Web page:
Using Retinol in Your Skincare Routine

If you’ve even so much as dabbled in the skincare community, there’s no doubt that you’ve heard about retinol and how it seems to be the magic ingredient to all our skin woes.  

While that statement isn’t completely realistic, it is proven to be a powerful ingredient that does a lot of good for the skin! Retinol is a vitamin A derivative that is used to treat a variety of skin types and conditions by promoting cellular turnover and collagen production.  

If you’re new to retinol or just looking for more information, you’re in the right place.

The Benefits of Retinol

1- Reduce Fine Lines and Wrinkles

Retinol is best known for its anti-aging benefits, especially reducing the development and appearance of fine lines and wrinkles. Retinol is a powerful collagen-encouraging ingredient, so proper and regular use of retinol will allow the skin to heal and regenerate from the inside out! As new collagen is produced the skin will appear plump with softened wrinkles and fine lines for a more youthful look. 

2- Treats Acne and Scarring

While retinol is an excellent age-management ingredient, the benefits don’t end there. Retinol has the power to remove dead skin cells, oil, dirt, and other impurities that get stuck in our pores and cause acne. As well as preventing acne, it is also capable of reducing scarring from within, due to its ability to penetrate the skin into the second layer, the dermis, to stimulate collagen and elastin, two proteins that are crucial for healing. 

3- Reduces Hyperpigmentation

If there’s anything to note about hyperpigmentation, it’s that it can linger under the skin before making an appearance. Therefore, it is essential to use a product that can stimulate cell turnover to eliminate excess pigment that results in uneven skin tone. Retinol encourages and increases cell turnover to speed up results and even the skin’s overall tone. Furthermore, it can increase the effectiveness of other ingredients, so pairing retinol with a tyrosinase inhibitor will reduce excess pigment for better results. 

That’s also what makes retinol so wonderful for skin that has been exposed to sun damage. Since sun damage doesn’t surface on the skin right away, retinol can treat the damage, such as pigmentation, before it appears.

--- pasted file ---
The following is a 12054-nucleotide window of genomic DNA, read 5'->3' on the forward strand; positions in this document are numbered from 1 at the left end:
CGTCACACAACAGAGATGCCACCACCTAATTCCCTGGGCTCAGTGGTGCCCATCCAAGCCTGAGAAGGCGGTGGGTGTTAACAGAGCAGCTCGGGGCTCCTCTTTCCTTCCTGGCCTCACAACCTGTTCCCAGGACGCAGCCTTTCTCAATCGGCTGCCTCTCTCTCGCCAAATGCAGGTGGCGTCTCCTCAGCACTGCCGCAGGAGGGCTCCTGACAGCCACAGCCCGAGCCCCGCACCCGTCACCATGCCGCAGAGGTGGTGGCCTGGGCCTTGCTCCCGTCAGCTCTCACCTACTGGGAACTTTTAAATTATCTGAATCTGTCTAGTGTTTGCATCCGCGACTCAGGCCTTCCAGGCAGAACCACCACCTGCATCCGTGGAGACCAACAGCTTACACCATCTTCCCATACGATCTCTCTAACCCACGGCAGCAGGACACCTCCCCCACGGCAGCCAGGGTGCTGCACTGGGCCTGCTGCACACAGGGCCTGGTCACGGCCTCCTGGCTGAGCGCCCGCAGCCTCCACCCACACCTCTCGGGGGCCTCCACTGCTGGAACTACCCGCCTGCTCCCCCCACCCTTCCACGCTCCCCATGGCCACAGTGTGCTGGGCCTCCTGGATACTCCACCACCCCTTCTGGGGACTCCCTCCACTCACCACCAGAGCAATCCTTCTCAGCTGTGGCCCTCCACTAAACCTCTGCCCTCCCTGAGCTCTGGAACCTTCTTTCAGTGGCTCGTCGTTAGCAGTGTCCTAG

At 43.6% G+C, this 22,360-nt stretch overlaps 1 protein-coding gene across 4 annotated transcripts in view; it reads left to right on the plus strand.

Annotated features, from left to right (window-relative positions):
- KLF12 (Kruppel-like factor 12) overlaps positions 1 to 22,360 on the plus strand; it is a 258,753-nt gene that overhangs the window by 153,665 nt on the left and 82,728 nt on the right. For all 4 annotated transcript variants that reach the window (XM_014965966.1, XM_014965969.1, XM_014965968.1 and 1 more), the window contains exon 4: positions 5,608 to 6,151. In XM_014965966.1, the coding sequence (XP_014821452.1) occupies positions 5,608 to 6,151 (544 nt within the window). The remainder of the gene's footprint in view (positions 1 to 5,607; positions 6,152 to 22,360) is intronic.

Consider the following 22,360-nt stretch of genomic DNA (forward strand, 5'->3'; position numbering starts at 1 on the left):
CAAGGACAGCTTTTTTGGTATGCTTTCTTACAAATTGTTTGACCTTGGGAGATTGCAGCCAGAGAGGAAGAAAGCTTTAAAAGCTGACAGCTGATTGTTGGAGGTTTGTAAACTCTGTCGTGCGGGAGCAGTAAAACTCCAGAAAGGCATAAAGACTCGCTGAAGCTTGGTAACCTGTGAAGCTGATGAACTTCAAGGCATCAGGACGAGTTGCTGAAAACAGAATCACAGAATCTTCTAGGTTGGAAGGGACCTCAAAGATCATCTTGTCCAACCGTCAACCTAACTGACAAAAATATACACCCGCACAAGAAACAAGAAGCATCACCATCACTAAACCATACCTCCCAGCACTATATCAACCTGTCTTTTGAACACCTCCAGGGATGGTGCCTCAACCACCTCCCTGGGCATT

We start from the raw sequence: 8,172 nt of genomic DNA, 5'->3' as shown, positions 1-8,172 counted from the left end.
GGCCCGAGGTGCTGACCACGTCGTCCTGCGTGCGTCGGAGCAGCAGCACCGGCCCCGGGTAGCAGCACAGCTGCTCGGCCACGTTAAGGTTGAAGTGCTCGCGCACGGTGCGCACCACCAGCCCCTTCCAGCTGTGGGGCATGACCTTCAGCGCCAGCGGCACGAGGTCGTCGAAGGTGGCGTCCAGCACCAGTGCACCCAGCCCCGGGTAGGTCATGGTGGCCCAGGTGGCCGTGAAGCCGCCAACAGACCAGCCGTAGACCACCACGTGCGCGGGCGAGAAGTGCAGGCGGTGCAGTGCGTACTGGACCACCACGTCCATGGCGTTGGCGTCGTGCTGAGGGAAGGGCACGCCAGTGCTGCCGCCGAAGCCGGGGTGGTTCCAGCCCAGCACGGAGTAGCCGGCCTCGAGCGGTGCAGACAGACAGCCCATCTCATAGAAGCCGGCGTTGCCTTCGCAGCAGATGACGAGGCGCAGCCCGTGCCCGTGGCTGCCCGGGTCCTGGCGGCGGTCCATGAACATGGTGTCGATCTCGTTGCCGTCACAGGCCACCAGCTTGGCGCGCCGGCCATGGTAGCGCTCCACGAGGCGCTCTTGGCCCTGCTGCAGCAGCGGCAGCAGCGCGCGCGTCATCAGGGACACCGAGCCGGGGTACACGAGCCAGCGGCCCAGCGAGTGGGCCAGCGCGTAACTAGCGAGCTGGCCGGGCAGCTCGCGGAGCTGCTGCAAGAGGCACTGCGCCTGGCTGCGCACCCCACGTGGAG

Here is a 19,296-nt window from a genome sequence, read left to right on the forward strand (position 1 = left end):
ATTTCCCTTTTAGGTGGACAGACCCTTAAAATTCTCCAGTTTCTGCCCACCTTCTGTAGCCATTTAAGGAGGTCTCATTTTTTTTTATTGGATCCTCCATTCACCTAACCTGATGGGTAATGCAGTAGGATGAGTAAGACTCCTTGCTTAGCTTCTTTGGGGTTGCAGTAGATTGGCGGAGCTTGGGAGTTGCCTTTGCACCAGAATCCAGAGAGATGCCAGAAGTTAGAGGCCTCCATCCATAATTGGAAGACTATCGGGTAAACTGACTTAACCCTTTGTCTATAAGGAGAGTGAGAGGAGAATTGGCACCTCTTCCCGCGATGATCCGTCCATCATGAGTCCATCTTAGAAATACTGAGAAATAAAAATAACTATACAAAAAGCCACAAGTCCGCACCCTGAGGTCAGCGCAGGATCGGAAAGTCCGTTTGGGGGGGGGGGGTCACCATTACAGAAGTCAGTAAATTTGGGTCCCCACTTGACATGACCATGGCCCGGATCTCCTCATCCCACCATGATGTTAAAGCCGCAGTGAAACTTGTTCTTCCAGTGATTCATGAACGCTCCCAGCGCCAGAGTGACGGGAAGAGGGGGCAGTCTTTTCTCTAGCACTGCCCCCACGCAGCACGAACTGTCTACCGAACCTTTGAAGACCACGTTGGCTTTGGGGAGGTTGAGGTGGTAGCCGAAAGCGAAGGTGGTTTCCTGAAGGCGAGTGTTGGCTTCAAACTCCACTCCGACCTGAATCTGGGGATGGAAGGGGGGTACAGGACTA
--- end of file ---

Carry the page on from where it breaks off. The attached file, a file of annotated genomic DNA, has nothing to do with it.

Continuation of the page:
4- Brightens the Skin

While our skin cells naturally turn over to bring healthier cells to the surface, this process begins slowing as we age. The slowing of cell turnover can lead to dull, lackluster skin that often comes with aging. Then enter retinol. As a restorative antioxidant, retinol does not physically exfoliate the skin, but instead regulates the natural exfoliation process by increasing cellular renewal, leading to brighter, even-toned skin. 

5- Smooths and Improves Skin Texture

Have you ever put on makeup to find that it did not sit well on your face? It may not be the makeup or the application technique, but instead uneven skin texture. Textured skin is often a result of a buildup of dead skin cells on the skin, acne scarring, enlarged pores, aging, and other environmental factors. Thankfully retinol can help! As we already know retinol will increase cell turnover, and as a result, it will refine and resurface the skin without thickening the outermost layer. The result? A smooth and improved surface that’s easy to apply makeup to.  

When to Start Using Retinol

Even though retinol is typically seen as an anti-aging product, it’s not only reserved for those who are starting their aging-management routine. Since it’s an effective treatment for acne and skin texture, retinol can be safely used to treat teenage acne if the individual is over the age of twelve.

What to Keep in Mind When Using Retinol


Retinol breaks down when exposed to the sun’s UV rays, so it’s essential that SPF is used to maintain the efficacy of the ingredients. Additionally, retinol can cause photosensitivity, even if you’re only using it at night, so make sure you’re protecting your beautiful skin during the day!  


Skin Conditioning May Be Required 

Retinol can be extremely drying for someone who is using it for the first time. If you’re brand new to retinol you may want to use a buffer product such as Ultra Hydro Gel or start by using it only a few nights a week and increasing usage as your skin gets used to the new ingredient.  


Retinol is Not Advised for Pregnant or Nursing Women 

When you’re pregnant or nursing, everything that your body absorbs is also fed to the child. While the use of topical vitamin A (retinol) is safe for adult skin, it has proven harmful to unborn and newborn children, so you must discontinue your retinol use if you are actively trying to conceive, are pregnant, or nursing.